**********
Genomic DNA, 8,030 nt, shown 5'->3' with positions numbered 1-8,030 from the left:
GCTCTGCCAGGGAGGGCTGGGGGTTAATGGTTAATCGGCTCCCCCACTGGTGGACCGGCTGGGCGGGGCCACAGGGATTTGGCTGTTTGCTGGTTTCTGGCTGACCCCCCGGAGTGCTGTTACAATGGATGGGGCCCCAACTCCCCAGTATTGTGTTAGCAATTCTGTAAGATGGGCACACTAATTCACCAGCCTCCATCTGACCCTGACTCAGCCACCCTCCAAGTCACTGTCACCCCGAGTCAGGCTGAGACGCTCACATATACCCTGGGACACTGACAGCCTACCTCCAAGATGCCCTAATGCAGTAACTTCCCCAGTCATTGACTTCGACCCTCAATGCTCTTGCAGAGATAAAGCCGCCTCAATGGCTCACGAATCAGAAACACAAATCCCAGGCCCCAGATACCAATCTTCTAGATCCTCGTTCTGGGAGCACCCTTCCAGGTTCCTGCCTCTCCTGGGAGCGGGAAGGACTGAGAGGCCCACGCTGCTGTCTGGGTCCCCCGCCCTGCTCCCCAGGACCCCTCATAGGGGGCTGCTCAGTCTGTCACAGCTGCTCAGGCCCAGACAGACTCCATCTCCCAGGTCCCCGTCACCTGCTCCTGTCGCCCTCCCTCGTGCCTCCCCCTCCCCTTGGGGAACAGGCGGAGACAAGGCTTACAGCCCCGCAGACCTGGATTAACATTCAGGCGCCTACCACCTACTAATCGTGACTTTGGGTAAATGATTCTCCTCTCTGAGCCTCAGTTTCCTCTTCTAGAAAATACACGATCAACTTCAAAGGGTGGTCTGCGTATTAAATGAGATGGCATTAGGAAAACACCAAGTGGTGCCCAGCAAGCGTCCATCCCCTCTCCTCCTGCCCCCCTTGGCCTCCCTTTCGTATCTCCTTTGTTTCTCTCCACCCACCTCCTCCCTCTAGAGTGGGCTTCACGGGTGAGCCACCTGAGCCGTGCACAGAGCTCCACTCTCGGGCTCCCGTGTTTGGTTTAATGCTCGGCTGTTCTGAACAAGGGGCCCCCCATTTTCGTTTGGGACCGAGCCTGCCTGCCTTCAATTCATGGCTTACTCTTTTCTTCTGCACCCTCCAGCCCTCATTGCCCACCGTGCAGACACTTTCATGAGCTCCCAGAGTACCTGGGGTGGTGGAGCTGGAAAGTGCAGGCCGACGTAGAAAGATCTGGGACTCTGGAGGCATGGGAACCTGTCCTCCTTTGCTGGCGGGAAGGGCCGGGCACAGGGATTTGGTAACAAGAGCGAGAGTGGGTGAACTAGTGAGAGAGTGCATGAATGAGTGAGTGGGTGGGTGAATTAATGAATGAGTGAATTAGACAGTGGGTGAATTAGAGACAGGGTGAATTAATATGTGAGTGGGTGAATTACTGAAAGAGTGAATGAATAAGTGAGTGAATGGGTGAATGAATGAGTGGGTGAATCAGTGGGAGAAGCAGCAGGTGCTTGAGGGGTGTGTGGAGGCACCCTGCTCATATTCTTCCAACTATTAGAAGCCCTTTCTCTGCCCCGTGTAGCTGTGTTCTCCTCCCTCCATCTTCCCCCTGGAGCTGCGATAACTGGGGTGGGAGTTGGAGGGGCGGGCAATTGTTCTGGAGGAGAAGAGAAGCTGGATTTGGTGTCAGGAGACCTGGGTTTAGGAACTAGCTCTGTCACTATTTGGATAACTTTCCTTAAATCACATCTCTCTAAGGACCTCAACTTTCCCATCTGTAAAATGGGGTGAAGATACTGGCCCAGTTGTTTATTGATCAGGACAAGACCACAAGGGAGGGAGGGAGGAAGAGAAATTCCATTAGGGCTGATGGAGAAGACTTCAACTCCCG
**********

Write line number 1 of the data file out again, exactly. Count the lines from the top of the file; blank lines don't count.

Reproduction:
Genomic DNA, 8,030 nt, shown 5'->3' with positions numbered 1-8,030 from the left: